Hourly Analysis of Mechanical Ventilation Parameters in Critically Ill Adult Covid-19 Patients: Association with Mortality
Journal of Intensive Care Medicine, doi:10.1177/08850666221105423
Objective: There exists controversy about the pathophysiology and lung mechanics of COVID-19 associated acute respiratory distress syndrome (ARDS), because some report severe hypoxemia with preserved respiratory system mechanics, contrasting with "classic" ARDS. We performed a detailed hourly analysis of the characteristics and time course of lung mechanics and biochemical analysis of patients requiring invasive mechanical ventilation (IMV) for COVID-19-associated ARDS, comparing survivors and nonsurvivors. Methods: Retrospective analysis of the data stored in the ICU information system of patients admitted in our hospital ICU that required IMV due to confirmed SARS-CoV-2 pneumonia between March 5th and April 30th, 2020. We compare respiratory system mechanics and gas exchange during the first ten days of IMV, discriminating volume and pressure controlled modes, between ICU survivors and non-survivors. Results: 140 patients were included, analyzing 11 138 respiratory mechanics recordings. Global mortality was 38.6%. Multivariate analysis showed that age (OR 1.092, 95% (CI 1.014-1.176)) and need of renal replacement therapies (OR 10.15, (95% CI 1.58-65.11)) were associated with higher mortality. Previous use of Angiotensin Converting Enzyme inhibitor (ACEI)/angiotensin-receptor blockers (ARBs) also seemed to show an increased mortality (OR 4.612, (95% CI 1.19-17.84)) although this significance was lost when stratifying by age. Respiratory variables start to diverge significantly between survivors and non-survivors after the 96 to 120 hours (hs) from mechanical ventilation initiation, particularly respiratory system compliance. In non survivors, mechanical power at 24 and 96 hs was higher regardless ventilatory mode. Conclusions: In patients admitted for SARS-CoV-2 pneumonia and requiring mechanical ventilation, non survivors have different respiratory system mechanics than survivors in the first 10 days of ICU admission. We propose a checkpoint at 96-120 hs to assess patients improvement or worsening in order to consider escalating to extracorporeal therapies.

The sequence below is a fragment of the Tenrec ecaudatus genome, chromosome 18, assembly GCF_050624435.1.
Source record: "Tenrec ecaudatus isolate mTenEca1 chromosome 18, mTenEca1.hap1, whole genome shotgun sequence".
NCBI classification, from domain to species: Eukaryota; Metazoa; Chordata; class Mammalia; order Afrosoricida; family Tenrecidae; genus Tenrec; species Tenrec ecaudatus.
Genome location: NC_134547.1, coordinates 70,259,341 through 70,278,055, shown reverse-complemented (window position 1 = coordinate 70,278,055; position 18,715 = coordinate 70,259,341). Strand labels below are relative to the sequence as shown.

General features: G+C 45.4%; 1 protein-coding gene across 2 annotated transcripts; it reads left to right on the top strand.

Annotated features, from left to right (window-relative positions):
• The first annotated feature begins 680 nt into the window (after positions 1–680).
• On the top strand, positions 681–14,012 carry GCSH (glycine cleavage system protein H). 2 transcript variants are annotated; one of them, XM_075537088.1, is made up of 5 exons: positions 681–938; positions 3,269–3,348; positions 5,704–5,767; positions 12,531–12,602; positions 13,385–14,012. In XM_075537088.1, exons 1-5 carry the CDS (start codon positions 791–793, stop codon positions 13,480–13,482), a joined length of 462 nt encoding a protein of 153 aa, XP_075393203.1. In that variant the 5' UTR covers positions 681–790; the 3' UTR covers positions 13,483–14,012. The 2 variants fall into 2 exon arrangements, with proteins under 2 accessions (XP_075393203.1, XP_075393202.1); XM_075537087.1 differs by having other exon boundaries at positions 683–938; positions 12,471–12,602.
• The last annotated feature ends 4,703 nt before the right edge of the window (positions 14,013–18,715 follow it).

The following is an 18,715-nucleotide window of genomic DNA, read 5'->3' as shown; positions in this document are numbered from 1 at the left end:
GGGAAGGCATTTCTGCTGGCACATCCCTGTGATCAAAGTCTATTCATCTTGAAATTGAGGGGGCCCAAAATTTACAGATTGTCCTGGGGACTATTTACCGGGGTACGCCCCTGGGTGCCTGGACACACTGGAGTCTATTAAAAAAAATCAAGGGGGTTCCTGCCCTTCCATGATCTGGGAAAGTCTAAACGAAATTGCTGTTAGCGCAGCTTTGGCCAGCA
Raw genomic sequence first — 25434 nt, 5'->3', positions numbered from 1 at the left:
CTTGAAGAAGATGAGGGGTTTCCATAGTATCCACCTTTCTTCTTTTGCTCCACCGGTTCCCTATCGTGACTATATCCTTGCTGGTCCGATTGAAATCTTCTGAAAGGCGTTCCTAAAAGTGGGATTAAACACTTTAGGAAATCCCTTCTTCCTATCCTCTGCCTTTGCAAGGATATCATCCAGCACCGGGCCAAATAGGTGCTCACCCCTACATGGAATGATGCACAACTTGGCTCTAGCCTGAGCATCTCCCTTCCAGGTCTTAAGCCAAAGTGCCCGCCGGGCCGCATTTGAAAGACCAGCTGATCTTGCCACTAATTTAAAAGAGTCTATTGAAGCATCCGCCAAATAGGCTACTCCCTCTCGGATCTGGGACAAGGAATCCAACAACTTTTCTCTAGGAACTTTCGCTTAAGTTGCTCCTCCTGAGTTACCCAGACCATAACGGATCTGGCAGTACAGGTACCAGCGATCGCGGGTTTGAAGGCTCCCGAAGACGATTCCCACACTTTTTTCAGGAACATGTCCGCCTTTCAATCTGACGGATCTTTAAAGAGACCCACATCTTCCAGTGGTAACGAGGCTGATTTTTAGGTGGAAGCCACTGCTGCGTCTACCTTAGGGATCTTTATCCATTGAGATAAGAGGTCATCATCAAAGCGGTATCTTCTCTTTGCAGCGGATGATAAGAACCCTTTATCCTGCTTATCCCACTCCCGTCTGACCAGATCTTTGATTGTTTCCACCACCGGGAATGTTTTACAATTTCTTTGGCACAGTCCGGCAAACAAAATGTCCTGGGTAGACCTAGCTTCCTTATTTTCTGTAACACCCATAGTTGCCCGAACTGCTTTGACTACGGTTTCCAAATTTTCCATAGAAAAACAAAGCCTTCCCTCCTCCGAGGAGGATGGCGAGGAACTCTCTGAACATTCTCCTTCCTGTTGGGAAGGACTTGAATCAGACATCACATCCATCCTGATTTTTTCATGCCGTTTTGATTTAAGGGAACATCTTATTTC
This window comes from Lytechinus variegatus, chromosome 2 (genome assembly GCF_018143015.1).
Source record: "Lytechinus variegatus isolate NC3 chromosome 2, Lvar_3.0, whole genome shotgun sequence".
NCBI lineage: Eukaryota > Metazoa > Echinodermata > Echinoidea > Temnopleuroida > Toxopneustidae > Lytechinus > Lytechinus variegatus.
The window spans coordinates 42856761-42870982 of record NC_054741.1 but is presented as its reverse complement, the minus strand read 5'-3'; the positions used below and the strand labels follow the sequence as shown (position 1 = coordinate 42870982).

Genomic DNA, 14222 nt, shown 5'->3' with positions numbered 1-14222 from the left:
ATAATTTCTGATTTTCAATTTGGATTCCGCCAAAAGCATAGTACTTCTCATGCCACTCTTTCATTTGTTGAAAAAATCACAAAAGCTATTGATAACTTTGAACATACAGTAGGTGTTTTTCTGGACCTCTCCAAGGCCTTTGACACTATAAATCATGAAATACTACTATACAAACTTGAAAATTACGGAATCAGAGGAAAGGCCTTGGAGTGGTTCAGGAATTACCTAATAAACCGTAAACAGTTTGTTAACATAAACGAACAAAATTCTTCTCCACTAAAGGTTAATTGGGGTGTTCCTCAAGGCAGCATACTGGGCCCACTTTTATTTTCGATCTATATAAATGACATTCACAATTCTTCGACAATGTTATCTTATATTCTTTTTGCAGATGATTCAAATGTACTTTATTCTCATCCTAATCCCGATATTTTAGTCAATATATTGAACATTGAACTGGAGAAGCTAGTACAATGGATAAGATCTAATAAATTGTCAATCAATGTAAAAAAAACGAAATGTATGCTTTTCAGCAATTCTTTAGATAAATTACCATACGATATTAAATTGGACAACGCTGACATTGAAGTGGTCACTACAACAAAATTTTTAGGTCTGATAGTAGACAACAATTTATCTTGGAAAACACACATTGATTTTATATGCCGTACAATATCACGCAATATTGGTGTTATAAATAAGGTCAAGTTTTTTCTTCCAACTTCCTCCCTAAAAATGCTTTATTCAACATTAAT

Author Contributions TFG, ANR and MSG designed the study. TFF, ANR and JL extracted and analyzed the data. TFF, JL, MCR, VYZ and SDM drafted the article. MSG revised the article and supervised the project. All authors revised the manuscript.
Declaration of Conflicting Interests The author(s) declared no potential conflicts of interest with respect to the research, authorship, and/or publication of this article.
Ethical Approval CEIC 21/170-E.
Supplemental Material Supplemental material for this article is available online.
ORCID iD Tomás F. Fariña-González https://orcid.org/0000-0002-4892-8153
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